Polyelectrolyte layerbylayer assembly


Polyelectrolyte layerbylayer (LbL) assembly has attracted exponentially growing interest due to its simplicity, versatility, and great potential for many applications.[13] Our understanding on the formation mechanism, internal structure, and molecular properties of polyelectrolyte multilayer (PEM), however, is still at an early stage. In great contrast to thousands of experimental papers on LbL assembly, very few theoretical and simulation studies have been reported. Although it is known that many parameters (e.g., nature and concentration of adsorbing species and added salt, solvent composition, pH of depositing solution, adsorption and washing time and temperature, etc.) affect the PEM structure and properties, to date there is no predictive tool for even the most basic quantities such as composition, layer thickness, and total charges in the multilayer.
In this ACSPRF project, we have creatively modeled the LbL assembly process as a series of kinetically trapped states using an equilibrium selfconsistent field theory. We have studied the internal structure and charge compensation of PEM formed on flat substrates, and the effects of various parameters affecting longrange electrostatic interactions (including the substrate charge density, polymer charge fractions, bulk salt concentrations) and shortrange interactions (including solvent qualities and repulsion between the two polymer species) in the system.[14] Our modeling of polyelectrolyte LbL assembly is in good qualitative agreement with most experiments and molecular dynamics simulations, helps us better understand the formation mechanism and internal structure of PEM, and can further guide experimental design to obtain PEM with desired properties.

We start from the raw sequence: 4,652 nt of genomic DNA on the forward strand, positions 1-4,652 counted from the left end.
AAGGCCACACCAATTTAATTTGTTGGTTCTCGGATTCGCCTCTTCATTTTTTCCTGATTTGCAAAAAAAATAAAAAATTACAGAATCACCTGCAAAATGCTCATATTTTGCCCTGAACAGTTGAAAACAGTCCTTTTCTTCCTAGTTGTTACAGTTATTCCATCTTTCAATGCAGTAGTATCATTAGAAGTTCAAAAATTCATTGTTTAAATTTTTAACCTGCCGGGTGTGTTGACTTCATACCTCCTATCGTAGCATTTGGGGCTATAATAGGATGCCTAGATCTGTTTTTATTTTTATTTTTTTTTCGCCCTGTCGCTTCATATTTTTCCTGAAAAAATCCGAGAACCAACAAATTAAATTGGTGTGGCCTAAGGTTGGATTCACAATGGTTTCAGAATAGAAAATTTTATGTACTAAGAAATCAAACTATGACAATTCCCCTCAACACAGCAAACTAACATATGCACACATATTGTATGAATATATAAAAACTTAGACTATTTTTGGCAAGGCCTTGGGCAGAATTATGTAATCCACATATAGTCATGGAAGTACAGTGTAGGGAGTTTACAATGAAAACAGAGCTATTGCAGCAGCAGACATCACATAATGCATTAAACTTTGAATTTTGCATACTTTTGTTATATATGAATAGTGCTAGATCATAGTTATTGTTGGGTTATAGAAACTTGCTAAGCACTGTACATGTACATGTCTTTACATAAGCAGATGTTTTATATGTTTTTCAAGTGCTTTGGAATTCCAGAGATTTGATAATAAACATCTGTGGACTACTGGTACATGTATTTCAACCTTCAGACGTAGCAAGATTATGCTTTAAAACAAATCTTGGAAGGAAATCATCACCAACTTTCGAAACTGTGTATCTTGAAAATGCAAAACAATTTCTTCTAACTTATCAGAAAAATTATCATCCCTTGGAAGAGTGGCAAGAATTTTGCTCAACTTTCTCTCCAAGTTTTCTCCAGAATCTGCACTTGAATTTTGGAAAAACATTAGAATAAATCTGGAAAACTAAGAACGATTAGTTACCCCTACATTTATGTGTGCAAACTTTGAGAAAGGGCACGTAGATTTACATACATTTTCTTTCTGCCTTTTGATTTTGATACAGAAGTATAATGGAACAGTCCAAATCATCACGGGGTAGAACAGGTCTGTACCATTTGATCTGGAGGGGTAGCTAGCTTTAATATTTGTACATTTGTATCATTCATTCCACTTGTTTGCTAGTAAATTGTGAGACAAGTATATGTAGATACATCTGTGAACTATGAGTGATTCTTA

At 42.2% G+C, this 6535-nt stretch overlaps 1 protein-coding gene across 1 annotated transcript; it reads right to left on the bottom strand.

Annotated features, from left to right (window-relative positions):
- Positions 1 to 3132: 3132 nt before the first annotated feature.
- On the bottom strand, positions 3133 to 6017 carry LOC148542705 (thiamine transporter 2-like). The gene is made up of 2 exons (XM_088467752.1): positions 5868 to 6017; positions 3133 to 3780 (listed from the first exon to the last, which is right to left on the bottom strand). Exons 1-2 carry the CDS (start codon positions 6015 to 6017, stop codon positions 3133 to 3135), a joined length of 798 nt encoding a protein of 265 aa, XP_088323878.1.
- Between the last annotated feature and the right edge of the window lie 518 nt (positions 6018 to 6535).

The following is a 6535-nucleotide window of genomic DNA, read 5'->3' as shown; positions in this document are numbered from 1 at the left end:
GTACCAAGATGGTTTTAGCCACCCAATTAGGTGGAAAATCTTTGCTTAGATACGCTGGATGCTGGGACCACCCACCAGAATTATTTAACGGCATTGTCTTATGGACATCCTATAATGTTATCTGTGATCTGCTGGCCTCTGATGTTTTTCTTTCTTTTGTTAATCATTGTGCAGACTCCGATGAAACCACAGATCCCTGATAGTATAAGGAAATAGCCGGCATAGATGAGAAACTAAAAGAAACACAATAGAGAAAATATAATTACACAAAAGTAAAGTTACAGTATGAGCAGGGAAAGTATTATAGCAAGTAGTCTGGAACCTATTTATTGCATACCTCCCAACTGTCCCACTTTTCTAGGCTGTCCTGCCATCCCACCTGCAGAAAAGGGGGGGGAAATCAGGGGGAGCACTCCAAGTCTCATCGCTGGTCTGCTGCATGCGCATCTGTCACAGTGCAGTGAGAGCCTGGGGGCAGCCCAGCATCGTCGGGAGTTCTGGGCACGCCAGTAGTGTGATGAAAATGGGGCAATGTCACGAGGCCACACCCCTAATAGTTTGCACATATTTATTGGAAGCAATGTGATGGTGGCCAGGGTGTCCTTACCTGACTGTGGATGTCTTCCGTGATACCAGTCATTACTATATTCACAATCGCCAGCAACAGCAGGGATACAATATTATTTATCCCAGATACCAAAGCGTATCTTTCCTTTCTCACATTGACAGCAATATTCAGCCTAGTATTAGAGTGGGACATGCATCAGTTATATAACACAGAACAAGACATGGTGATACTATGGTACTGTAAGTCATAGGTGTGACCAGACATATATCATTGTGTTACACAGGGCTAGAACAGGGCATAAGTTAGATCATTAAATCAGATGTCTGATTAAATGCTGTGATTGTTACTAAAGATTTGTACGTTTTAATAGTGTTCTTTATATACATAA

Fast Monte Carlo simulations with soft potentials
We have been very actively developing a class of novel Monte Carlo simulation methodologies, the socalled "fast Monte Carlo (FMC) simulations"[8,12], suitable for the study of equilibrium properties of manychain systems (e.g., polymer melts) with coarsegrained models. Due to their formidable computational requirements, full atomistic simulations cannot be applied at present to the study of manychain systems used in experiments. Coarsegrained models have to be used instead, where each polymer segment represents, for example, the centerofmass of a group of real monomers. While atoms cannot overlap, these coarsegrained segments certainly can. In conventional molecular dynamics or Monte Carlo simulations with coarsegrained models, however, hard excludedvolume interactions preventing segment overlapping (e.g., the LennardJones potential in continuum or the self and mutualavoiding walk on a lattice) are commonly used, leading to unrealistic or at best qualitative results.